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Your Retirement Plan Has A Disease!


Hidden 401(k) Plan Fees Are Eroding Retirement Savings, Study Says

Workers may not be receiving the full value of their 401(k) retirement savings because of hidden fees, according to a new study by Employee Fiduciary LLC.

The study aggregated data from over 100 fee disclosures collected from 31 different plan providers since December 2018. The data, used by plan fiduciaries to benchmark their fees or evaluate providers, included a breakdown of each provider’s average all-in fee (expressed as a percentage of plan assets); the average cost of a provider’s admin fees to each participant; and the percentage of admin fees charged as hidden fees through revenue sharing or variable annuity arrangements.

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The study found that that 75.96% of plans paid “hidden” administration fees, costing plan participants an average of $228 annually. Employee Fiduciary said that when factoring in compound interest, $228 could easily scale to hundreds of thousands of dollars in lost returns over several decades of retirement saving.

Employee Fiduciary found that six of the top 10 highest-priced 401(k) plan providers, based on their per capita administration fees, also ranked among the top 10 providers charging the highest percentage of hidden fees, and that nine out of the 10 were insurance companies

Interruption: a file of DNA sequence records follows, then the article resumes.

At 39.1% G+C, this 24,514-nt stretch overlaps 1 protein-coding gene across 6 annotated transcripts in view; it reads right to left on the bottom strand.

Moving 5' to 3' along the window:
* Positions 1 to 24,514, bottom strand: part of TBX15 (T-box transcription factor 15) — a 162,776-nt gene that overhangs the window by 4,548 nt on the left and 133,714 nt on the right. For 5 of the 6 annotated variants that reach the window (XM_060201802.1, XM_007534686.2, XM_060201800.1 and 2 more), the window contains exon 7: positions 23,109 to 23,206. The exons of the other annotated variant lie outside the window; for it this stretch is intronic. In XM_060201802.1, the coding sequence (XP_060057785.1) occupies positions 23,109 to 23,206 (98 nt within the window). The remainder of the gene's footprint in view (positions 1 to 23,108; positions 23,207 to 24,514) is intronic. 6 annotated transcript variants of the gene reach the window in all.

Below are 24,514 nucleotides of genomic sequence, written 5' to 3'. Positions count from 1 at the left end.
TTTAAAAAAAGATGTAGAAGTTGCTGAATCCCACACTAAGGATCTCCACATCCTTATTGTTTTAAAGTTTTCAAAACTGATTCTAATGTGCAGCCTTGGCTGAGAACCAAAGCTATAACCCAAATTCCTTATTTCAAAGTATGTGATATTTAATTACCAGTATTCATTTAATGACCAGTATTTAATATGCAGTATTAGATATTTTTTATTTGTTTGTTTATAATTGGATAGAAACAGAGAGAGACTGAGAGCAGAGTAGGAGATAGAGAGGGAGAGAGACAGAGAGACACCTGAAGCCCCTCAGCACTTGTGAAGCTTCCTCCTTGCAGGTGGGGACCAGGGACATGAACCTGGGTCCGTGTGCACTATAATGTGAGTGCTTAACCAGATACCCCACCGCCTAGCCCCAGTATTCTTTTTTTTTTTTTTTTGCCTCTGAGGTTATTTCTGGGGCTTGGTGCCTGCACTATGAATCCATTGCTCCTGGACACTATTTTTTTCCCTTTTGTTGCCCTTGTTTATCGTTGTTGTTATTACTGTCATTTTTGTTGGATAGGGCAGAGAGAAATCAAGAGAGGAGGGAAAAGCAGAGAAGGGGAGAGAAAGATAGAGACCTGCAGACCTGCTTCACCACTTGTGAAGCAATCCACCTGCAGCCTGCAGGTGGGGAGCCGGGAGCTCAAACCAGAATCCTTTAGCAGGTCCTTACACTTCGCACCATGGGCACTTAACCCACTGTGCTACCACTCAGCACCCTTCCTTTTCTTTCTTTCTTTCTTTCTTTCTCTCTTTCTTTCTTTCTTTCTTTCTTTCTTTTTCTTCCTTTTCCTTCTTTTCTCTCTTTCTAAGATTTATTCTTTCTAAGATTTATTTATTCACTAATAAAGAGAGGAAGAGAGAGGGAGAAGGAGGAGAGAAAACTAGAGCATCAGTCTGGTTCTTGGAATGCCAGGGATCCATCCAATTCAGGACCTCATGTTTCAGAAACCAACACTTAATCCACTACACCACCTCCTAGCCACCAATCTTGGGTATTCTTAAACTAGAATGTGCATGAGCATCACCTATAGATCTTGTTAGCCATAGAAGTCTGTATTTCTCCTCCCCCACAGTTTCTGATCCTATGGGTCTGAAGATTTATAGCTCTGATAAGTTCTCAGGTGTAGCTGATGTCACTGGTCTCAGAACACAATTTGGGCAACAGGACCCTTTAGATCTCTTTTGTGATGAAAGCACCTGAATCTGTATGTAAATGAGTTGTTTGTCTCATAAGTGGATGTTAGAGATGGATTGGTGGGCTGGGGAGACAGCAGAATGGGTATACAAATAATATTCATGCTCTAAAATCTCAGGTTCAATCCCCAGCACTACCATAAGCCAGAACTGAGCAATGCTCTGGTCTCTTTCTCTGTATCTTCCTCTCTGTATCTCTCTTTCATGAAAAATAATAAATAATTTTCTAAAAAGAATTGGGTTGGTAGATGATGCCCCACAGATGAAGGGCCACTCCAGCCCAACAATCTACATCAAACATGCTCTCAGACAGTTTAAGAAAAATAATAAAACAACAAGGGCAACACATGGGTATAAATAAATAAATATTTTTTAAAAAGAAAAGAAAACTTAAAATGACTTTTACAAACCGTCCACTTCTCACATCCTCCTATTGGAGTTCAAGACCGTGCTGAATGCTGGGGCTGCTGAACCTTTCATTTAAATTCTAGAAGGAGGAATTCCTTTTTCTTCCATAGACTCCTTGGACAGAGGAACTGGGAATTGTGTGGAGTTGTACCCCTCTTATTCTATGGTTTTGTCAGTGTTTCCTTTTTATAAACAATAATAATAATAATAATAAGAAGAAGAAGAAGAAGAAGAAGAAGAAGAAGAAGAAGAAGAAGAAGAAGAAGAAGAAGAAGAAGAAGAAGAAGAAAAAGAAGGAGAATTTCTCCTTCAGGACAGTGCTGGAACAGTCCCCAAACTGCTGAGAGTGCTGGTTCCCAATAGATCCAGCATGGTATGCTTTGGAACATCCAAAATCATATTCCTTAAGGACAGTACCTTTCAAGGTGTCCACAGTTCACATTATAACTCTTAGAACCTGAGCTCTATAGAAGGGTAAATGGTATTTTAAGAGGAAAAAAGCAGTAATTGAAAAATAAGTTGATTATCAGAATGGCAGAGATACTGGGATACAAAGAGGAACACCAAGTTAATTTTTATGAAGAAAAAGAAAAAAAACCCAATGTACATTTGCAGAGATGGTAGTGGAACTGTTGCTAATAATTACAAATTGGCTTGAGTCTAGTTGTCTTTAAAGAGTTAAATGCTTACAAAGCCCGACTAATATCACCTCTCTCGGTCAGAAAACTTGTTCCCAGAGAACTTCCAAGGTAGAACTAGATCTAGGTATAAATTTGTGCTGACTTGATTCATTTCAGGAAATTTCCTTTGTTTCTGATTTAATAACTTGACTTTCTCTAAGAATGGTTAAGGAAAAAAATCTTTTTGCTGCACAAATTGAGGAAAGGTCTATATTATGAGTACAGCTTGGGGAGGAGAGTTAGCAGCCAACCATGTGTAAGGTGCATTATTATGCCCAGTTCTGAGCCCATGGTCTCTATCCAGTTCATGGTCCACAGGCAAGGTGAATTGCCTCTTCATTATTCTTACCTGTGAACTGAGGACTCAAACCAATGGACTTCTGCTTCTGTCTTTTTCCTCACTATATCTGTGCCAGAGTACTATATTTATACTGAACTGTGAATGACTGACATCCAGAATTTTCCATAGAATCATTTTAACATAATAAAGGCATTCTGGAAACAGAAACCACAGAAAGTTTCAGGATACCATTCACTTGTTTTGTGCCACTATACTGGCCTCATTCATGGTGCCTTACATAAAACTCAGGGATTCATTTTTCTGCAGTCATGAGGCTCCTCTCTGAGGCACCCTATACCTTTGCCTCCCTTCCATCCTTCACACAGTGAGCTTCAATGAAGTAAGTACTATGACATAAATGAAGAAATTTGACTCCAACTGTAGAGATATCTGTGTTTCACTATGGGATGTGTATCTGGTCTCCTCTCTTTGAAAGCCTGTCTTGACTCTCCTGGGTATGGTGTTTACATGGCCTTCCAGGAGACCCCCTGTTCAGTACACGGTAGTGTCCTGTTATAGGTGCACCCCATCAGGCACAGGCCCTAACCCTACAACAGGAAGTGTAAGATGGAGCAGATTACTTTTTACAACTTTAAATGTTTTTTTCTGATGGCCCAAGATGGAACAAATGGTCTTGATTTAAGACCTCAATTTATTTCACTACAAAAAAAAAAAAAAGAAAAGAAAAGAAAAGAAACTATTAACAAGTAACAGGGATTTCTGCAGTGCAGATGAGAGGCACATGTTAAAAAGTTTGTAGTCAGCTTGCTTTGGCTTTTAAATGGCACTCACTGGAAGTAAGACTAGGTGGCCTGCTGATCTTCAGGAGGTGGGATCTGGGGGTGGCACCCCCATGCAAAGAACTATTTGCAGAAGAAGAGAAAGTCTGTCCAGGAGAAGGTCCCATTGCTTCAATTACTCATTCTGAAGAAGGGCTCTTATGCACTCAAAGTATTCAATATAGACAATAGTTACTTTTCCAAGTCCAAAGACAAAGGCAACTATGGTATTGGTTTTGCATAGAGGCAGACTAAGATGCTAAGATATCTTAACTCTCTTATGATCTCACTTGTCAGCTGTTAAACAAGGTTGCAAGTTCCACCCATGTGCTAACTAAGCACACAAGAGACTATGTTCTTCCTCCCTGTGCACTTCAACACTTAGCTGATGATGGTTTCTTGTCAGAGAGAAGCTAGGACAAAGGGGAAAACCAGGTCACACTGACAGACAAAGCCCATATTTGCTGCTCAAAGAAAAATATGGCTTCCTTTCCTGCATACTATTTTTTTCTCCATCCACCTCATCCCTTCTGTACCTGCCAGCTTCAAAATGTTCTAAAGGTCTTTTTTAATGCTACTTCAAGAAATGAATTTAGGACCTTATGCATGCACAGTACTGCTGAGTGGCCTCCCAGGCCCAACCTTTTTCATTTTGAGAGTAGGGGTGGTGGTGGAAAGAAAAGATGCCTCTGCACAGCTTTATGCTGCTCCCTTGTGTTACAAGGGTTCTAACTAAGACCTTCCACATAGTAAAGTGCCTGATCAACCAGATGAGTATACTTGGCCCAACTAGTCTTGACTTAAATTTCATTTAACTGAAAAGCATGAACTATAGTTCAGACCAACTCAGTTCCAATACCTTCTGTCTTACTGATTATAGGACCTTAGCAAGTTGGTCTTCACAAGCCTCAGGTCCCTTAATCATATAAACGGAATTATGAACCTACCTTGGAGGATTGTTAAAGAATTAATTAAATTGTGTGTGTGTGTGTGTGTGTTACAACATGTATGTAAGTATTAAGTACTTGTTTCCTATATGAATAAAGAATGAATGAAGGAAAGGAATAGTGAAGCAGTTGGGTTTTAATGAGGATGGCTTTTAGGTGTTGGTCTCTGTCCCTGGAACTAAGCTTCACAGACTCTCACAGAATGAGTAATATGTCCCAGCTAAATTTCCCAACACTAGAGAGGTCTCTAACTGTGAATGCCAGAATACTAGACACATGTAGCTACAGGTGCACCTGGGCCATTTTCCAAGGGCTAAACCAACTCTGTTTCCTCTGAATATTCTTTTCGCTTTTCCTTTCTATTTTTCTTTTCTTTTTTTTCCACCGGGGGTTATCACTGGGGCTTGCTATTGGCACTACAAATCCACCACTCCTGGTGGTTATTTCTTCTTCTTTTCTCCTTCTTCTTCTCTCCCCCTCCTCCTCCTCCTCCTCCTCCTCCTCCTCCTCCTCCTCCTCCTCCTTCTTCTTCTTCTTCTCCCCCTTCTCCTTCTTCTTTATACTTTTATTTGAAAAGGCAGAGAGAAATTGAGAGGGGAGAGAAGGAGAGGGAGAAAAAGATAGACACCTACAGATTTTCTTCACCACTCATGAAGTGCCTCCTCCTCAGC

In February, 2012, the U.S. Department of Labor began requiring 401(k) providers to disclose their fees in documents called 408(b)(2) fee disclosures, Employee Fiduciary said. While intended to provide transparency to plan fiduciaries and their participants, Eric Droblyen, writing for Employee Fiduciary, said the disclosures more often take the form of confusing, multi-page documents that are difficult for someone without years of 401(k) expertise to decipher.

Hidden 401(k) fees are incredibly profitable for these providers, so it's in their best interest for their fee disclosures to be confusing.

According to Droblyen, fees are difficult to compare for two reasons: First, public information reported in Form 5500 provides only snippets of 401(k) fee data and is generally not suitable for completing a benchmark comparison. Second, 401(k providers can charge “hidden” administration fees that fall into the two categories of revenue sharing and wrap fees, neither of which can be found in 408b-2 fee disclosures.

“In short, ‘following the money’ is a difficult job, even for those employers willing to invest the time and energy to do so.”



Study Appears in FA-mag.com – original article by Joyce Blay Click Here

Employee Fiduciary LLC, founded in 2004, is a 401k plan provider for small businesses headquartered in Mobile, Ala.

Post by: J. Andy Ingram, AIF


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